As much as it boggles my mind at some of the comments and behavior people I don't know but am thrown together with over the Internet say and do, I can suspend my disbelief and think that there may in fact be a time and a place wherein they are within social norms and boundaries that favor them and not me. That said, however, the online space is neither my place nor their space — it is a new shared space wherein we have to compromise and come to a workable and tolerable environment for all of us.

When All Else Fails

And for those die hards who refuse to modify their behavior in the face of guildie requests for a kinder gentler place online, you may do well to direct them to the Terms of Service for the game, which state:

Rules Related to "Chat" and Interaction With Other Users. Communicating in-game with other Users and Blizzard representatives, whether by text, voice or any other method, is an integral part of the Game and the Service and is referred to here as "Chat." When engaging in Chat, you may not:

(i) Transmit or post any content or language which, in the sole and absolute discretion of Blizzard, is deemed to be offensive, including without limitation content or language that is unlawful, harmful, threatening, abusive, harassing, defamatory, vulgar, obscene, hateful, sexually explicit, or racially, ethnically or otherwise objectionable

Safe travels, adventurers.

14 thoughts on “In Defense of Civility”

  1. Amen, sistah (Esh here). I posted a similar DBAD post on my blog several weeks back (and am thrilled to know I’m not the only one who uses DBAD). I am constantly amazed by the behavior I’m faced with online and, in particular, in World of Warcraft. I’m also constantly amazed by the people who think the language filter means they can just cuss to their heart’s content and will ARGUE with you about it, in spite of having the ToS thrown in their faces and links provided from the customer service forum that state quite otherwise.
    Normally, I have quite the potty mouth but, it’s all about context and location. I know when and where it’s okay to use it. It’s never okay to belittle/harass/demean/and all the other things you listed others.

  2. Exactly. I’m no saint when it comes to language either (I worked as a journalist for some time, with some hard drinking, rough talking folks.) But I don’t feel compelled to bring that into Gchat with me either.
    And seriously, when is it ever the right time or place to belittle/harass/demean other people? Is this how folks behave offline? Is it really? That’s what I’d truly like to know.

  3. Wonderful post. It gets to me when there are some who act deplorable in any and all chats no matter who it’s to and they defend their actions with things like ‘thick skin’ comments and ‘freedom of speech’.
    And to your question to is this how people act offline too, I believe that the thoughts and ideas were already there, anonymity just gave them the courage to share them.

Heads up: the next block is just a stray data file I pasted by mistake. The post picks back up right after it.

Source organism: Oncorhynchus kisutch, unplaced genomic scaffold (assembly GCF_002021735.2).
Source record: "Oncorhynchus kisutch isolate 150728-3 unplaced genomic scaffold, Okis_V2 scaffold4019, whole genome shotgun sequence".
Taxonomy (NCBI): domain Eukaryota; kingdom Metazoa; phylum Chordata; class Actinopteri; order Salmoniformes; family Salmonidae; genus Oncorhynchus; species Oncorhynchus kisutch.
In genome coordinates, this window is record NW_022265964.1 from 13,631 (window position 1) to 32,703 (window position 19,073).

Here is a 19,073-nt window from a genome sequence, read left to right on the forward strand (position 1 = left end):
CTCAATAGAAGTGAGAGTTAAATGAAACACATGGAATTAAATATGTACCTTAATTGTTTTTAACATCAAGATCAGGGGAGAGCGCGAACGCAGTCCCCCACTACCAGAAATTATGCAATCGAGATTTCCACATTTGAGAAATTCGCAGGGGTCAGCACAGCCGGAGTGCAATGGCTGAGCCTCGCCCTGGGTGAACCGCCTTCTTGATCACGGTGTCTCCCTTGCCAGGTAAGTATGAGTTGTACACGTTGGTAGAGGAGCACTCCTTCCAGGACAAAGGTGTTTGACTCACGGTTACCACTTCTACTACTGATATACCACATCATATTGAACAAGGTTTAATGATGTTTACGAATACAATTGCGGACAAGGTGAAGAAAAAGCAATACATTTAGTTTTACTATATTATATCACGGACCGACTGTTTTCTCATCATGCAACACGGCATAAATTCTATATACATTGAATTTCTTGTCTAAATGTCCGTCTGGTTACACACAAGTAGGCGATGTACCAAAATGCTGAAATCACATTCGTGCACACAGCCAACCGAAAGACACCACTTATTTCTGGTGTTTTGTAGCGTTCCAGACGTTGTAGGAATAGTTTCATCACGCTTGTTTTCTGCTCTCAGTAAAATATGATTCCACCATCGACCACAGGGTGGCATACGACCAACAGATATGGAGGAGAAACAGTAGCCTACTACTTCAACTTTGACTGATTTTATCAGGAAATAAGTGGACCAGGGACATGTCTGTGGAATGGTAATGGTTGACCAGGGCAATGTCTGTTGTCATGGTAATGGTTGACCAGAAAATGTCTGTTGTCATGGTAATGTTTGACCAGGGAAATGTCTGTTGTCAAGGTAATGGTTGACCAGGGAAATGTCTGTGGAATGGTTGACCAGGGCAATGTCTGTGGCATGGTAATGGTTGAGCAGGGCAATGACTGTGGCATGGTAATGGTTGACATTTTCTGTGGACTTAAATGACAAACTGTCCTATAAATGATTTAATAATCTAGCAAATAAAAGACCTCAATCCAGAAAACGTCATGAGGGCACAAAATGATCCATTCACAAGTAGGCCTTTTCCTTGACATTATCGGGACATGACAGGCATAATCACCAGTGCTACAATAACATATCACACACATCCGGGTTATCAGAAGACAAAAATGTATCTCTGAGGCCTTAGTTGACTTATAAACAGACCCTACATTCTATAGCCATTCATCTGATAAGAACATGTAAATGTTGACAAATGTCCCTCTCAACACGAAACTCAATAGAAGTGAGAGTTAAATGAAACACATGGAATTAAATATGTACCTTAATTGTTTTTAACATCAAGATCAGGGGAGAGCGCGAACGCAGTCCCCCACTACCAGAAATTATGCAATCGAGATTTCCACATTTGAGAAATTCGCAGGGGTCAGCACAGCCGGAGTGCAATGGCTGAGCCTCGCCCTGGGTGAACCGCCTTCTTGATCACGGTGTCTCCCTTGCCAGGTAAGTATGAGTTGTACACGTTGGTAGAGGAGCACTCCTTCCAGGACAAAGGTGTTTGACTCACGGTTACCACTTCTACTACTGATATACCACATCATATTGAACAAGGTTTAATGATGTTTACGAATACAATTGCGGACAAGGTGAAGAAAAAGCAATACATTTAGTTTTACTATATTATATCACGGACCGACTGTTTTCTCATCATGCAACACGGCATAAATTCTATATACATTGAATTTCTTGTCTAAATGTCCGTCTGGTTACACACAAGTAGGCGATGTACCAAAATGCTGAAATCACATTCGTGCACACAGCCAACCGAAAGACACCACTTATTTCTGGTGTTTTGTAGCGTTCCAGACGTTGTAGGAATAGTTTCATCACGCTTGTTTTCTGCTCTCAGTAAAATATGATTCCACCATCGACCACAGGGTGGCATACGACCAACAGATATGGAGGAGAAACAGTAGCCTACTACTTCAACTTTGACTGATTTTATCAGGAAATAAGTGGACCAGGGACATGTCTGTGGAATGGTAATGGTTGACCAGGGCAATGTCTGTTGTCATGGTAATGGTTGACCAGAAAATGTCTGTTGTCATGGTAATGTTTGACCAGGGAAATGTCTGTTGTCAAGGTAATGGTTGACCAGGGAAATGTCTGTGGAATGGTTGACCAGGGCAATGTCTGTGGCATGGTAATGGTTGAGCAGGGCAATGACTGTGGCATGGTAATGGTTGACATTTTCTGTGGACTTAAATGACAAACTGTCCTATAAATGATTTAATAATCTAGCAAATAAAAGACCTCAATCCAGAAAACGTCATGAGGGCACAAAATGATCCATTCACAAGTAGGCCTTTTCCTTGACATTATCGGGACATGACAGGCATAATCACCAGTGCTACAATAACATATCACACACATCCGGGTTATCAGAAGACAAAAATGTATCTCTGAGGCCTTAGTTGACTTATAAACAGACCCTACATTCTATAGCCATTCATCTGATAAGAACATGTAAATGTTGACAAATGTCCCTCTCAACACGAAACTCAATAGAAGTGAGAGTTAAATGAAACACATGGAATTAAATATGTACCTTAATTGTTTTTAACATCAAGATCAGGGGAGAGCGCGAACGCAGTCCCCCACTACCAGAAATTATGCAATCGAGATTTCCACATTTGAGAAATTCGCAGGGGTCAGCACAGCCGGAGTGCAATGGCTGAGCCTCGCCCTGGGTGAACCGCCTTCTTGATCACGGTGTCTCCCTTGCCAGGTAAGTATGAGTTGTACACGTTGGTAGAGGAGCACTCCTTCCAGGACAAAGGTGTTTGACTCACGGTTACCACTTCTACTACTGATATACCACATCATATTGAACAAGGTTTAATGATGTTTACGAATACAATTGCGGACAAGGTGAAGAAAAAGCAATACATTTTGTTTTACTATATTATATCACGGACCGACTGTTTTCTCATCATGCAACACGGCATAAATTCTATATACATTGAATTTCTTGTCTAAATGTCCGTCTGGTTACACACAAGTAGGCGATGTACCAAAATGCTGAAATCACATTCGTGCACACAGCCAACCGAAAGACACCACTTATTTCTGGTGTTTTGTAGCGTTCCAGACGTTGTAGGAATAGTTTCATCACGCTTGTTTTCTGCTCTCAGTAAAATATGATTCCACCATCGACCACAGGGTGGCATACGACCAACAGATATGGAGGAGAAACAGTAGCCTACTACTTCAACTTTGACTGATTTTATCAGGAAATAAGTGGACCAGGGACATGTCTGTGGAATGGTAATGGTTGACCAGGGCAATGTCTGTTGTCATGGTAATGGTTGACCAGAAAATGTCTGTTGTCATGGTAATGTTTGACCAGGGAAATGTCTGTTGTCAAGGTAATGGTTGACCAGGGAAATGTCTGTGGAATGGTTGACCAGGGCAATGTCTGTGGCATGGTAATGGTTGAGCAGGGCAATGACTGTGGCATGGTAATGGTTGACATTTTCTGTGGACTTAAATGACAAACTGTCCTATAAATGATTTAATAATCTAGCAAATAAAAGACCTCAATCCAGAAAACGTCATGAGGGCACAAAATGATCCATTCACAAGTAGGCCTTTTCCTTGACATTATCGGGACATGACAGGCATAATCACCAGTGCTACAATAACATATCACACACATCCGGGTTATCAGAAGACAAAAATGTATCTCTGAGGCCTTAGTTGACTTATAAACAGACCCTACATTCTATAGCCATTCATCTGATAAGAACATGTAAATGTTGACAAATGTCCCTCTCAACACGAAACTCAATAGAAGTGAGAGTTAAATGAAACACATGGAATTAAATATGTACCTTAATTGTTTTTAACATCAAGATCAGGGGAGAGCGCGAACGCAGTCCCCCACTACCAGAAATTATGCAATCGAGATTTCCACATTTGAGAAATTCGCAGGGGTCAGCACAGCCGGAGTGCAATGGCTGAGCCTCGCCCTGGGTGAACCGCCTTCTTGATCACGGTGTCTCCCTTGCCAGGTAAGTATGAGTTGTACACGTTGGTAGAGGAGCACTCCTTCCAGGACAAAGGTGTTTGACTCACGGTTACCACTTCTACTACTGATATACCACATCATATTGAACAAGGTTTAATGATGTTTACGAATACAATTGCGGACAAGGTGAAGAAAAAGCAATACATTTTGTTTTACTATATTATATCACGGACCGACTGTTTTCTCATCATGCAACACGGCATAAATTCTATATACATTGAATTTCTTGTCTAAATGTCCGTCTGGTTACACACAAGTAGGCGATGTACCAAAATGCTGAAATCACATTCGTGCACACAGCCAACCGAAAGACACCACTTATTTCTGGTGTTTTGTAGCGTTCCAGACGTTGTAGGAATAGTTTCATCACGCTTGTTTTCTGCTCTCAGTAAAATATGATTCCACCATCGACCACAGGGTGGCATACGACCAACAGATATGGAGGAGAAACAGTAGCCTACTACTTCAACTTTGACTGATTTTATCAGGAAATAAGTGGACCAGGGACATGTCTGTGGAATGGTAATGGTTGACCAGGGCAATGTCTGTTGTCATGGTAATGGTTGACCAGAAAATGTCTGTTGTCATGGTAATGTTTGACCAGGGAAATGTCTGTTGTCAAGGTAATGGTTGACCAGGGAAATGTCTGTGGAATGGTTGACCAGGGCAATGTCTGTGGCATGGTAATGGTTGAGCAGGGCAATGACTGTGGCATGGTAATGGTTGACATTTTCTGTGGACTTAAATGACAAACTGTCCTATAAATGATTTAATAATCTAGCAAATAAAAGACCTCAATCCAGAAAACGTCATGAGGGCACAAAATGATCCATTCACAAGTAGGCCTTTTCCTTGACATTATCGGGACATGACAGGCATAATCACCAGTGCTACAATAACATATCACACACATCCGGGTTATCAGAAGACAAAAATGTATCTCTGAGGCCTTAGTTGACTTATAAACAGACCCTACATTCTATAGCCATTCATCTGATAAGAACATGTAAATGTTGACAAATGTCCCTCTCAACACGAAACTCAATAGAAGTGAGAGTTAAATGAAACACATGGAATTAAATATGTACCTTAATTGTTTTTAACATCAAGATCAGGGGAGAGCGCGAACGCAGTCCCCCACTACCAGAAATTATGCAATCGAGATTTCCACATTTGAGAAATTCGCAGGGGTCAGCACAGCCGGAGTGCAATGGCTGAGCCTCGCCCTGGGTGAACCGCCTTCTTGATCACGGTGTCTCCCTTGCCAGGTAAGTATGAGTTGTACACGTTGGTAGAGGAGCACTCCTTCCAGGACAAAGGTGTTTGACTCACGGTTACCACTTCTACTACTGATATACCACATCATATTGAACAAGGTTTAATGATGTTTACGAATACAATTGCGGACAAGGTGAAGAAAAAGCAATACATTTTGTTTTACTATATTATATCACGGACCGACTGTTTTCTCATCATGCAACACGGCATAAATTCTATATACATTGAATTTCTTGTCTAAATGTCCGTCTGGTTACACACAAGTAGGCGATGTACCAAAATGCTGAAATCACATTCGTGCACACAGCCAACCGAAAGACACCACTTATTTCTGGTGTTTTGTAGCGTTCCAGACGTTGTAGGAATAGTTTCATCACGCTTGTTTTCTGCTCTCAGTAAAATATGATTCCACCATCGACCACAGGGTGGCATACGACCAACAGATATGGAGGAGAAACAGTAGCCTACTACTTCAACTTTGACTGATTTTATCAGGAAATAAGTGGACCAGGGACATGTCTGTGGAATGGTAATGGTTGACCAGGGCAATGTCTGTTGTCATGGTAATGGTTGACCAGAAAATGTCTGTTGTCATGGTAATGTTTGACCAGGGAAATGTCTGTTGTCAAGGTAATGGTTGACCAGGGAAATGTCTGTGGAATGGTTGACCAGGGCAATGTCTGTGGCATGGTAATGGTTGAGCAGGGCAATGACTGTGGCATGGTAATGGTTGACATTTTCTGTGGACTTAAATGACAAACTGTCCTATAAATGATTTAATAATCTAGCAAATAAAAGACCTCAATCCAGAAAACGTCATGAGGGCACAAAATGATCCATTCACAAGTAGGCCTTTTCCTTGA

4. Thank you.
    🙂
    I have to agree that I think many people behave in ways online towards others that they would not have the nerve to do were they standing face-to-face with that person. The anonymity of the computer screen seems to bring out the worst in some people. People who in turn, will argue for hours about how you are encroaching on their freedom of expression.

  5. Totally agree, civility is something few have, and most lack completely. The world of anonymity on the internet hiding behind characters and avatars I think lends to some people thinking they can say and do anything.

  6. Very good points, I wish more people would think like this.
    I can understand people being in a bad mood sometimes, but I don’t see that as a reason to snap at anyone at the first sign of trouble.
    Glad I’m not the only one who thinks civility should not be dead!

  7. We all have our bad days. But some people seem to only have bad days, and not have the ability to make amends for them. “I’m sorry” is an economical phrase, only a few words, free to utter, and so rarely used.

  8. I am, needless to say, a big fan of civility – being English and stuffy, perhaps. I mean, I have my bad moments, when I am rude or superior or just plain accidentally rubbish, but the way some people people seem to think it’s appropriate to interact with people in WoW just boggles my mind sometimes. Strangers, perhaps, we could all take a little care over – but in guild, with the people you supposedly like to spend with?!
    But then there’s always 16th century understandings of Courtesie to fall back on – i.e. best applied with a big stick 🙂

  9. Very nicely written – thank you. It amazes me that we even have to talk about this. But just yesterday I was in a random Dungeon Finder as the tank and politely asked one of the DPS to stop pulling. He did it for the third time right before the final boss fight – I again asked him to stop – and he responded with the ‘n’ word.
    Really? Just before the final boss – you are not capable of just saying ‘ok’?
    We kicked him but still – kinda sad.

  10. Most people wouldn’t get into a shouting match with a stranger in the grocery store yet many will show little thought before insulting or getting into an argument with a stranger in WoW. It does boggle.

  11. 🙁
    It really is frustrating when polite requests to behave and be a team player are met with obscenities or racial slurs or pointed indifference and continuing to do it. I can only hope that people who behave like that will all be put into PUG groups together if they are kicked from LFD enough, as part of Blizzard’s advanced matching system and tracking said things.